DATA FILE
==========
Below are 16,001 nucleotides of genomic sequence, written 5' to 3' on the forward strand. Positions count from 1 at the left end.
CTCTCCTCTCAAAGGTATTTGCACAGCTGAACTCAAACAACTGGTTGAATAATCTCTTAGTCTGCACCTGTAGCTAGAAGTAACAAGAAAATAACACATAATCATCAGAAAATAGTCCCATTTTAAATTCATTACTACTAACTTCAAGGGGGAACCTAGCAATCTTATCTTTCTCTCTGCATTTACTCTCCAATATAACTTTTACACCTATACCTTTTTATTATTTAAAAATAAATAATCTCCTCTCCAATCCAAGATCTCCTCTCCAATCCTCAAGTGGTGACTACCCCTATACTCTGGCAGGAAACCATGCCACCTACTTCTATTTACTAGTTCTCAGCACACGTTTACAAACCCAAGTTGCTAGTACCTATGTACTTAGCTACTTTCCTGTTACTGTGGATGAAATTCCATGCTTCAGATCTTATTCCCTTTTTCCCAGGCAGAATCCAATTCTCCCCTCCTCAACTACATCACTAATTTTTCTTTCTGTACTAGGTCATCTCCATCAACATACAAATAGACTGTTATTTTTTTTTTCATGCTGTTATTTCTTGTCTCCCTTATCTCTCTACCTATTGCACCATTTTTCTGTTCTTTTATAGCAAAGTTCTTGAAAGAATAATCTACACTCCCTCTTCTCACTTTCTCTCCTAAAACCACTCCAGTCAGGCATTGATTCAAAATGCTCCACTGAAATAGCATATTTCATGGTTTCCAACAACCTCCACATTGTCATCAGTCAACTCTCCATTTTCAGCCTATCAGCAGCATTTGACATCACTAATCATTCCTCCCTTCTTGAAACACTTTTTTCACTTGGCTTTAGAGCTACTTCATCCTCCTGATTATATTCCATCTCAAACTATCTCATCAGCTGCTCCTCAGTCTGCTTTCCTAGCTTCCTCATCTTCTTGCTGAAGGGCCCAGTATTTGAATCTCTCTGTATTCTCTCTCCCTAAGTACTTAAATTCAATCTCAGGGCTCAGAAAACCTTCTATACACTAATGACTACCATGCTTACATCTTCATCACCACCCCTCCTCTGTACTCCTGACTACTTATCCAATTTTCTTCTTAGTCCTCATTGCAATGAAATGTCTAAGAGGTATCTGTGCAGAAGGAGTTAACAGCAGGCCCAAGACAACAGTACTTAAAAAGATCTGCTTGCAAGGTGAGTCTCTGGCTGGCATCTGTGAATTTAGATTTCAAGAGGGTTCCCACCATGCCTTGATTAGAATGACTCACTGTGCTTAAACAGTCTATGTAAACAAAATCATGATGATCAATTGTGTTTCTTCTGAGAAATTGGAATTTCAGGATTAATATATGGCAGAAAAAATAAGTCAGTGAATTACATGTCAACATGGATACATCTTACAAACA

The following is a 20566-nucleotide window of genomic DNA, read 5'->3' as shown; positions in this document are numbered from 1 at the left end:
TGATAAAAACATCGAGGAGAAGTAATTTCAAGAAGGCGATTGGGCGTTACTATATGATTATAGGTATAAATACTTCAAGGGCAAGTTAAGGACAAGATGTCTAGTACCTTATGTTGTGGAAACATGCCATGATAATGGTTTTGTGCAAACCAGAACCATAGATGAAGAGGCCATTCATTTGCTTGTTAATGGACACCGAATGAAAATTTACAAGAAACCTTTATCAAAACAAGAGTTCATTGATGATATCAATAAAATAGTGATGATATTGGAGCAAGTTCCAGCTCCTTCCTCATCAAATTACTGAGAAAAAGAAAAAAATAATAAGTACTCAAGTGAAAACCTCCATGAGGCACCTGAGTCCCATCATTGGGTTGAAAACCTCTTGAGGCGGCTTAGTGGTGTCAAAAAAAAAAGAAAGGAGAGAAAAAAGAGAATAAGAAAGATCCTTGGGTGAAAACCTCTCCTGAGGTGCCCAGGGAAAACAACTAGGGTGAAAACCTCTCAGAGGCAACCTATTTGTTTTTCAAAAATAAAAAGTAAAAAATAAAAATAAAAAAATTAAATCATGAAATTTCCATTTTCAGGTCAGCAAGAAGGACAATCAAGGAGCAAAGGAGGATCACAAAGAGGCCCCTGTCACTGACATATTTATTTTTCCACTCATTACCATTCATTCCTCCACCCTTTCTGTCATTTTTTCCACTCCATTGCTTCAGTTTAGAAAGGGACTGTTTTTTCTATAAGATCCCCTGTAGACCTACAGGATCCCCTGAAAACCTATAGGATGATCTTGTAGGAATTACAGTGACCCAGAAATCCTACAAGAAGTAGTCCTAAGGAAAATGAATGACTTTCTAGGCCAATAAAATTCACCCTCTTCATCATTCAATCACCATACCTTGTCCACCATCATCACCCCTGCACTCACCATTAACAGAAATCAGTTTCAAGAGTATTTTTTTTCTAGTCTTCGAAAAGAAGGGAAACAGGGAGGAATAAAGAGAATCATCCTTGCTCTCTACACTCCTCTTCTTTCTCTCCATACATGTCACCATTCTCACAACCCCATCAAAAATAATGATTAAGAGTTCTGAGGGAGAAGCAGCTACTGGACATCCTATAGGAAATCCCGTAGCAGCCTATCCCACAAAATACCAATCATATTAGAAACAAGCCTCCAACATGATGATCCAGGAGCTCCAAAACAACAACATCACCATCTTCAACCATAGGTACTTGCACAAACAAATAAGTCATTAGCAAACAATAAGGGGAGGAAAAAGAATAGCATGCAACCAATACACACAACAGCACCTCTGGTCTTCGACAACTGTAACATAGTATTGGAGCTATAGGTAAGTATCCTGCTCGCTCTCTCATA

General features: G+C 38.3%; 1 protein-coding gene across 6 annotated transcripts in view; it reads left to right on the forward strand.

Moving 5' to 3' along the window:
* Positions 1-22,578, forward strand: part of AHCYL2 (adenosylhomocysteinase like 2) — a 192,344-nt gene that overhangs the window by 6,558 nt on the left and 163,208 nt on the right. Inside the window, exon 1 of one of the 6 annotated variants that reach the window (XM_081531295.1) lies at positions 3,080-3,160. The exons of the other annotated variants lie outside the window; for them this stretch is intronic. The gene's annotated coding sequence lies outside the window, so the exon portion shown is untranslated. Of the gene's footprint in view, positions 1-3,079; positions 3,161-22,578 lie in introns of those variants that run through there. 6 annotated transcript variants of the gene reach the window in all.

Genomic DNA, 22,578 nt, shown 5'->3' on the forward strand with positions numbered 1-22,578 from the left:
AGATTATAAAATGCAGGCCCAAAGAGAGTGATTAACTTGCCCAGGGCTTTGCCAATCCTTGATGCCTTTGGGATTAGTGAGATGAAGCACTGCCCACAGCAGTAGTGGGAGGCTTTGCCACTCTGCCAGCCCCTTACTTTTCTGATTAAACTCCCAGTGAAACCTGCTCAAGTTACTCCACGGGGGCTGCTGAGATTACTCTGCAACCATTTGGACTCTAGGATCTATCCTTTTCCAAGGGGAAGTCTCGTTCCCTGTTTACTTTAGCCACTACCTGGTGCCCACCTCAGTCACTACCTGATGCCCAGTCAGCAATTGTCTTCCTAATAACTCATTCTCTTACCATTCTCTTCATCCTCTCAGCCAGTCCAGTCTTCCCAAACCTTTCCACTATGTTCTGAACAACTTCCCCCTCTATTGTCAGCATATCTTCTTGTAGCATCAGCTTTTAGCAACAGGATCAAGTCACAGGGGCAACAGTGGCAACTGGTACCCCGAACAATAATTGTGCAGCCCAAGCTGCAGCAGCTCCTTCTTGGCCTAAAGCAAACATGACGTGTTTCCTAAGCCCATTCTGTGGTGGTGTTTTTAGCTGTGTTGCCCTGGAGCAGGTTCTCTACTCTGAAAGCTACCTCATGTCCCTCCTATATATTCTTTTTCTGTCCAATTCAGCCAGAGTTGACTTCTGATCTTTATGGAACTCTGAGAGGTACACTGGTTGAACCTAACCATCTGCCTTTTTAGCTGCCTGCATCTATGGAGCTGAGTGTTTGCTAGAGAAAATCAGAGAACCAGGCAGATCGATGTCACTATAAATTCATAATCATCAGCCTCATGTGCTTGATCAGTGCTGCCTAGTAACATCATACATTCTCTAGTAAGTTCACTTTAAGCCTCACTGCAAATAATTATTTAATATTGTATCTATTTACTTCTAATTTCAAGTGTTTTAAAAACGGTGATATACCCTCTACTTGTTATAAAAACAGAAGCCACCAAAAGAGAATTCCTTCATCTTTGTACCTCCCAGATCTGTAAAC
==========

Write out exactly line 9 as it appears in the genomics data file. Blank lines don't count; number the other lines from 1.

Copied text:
AGATTATAAAATGCAGGCCCAAAGAGAGTGATTAACTTGCCCAGGGCTTTGCCAATCCTTGATGCCTTTGGGATTAGTGAGATGAAGCACTGCCCACAGCAGTAGTGGGAGGCTTTGCCACTCTGCCAGCCCCTTACTTTTCTGATTAAACTCCCAGTGAAACCTGCTCAAGTTACTCCACGGGGGCTGCTGAGATTACTCTGCAACCATTTGGACTCTAGGATCTATCCTTTTCCAAGGGGAAGTCTCGTTCCCTGTTTACTTTAGCCACTACCTGGTGCCCACCTCAGTCACTACCTGATGCCCAGTCAGCAATTGTCTTCCTAATAACTCATTCTCTTACCATTCTCTTCATCCTCTCAGCCAGTCCAGTCTTCCCAAACCTTTCCACTATGTTCTGAACAACTTCCCCCTCTATTGTCAGCATATCTTCTTGTAGCATCAGCTTTTAGCAACAGGATCAAGTCACAGGGGCAACAGTGGCAACTGGTACCCCGAACAATAATTGTGCAGCCCAAGCTGCAGCAGCTCCTTCTTGGCCTAAAGCAAACATGACGTGTTTCCTAAGCCCATTCTGTGGTGGTGTTTTTAGCTGTGTTGCCCTGGAGCAGGTTCTCTACTCTGAAAGCTACCTCATGTCCCTCCTATATATTCTTTTTCTGTCCAATTCAGCCAGAGTTGACTTCTGATCTTTATGGAACTCTGAGAGGTACACTGGTTGAACCTAACCATCTGCCTTTTTAGCTGCCTGCATCTATGGAGCTGAGTGTTTGCTAGAGAAAATCAGAGAACCAGGCAGATCGATGTCACTATAAATTCATAATCATCAGCCTCATGTGCTTGATCAGTGCTGCCTAGTAACATCATACATTCTCTAGTAAGTTCACTTTAAGCCTCACTGCAAATAATTATTTAATATTGTATCTATTTACTTCTAATTTCAAGTGTTTTAAAAACGGTGATATACCCTCTACTTGTTATAAAAACAGAAGCCACCAAAAGAGAATTCCTTCATCTTTGTACCTCCCAGATCTGTAAAC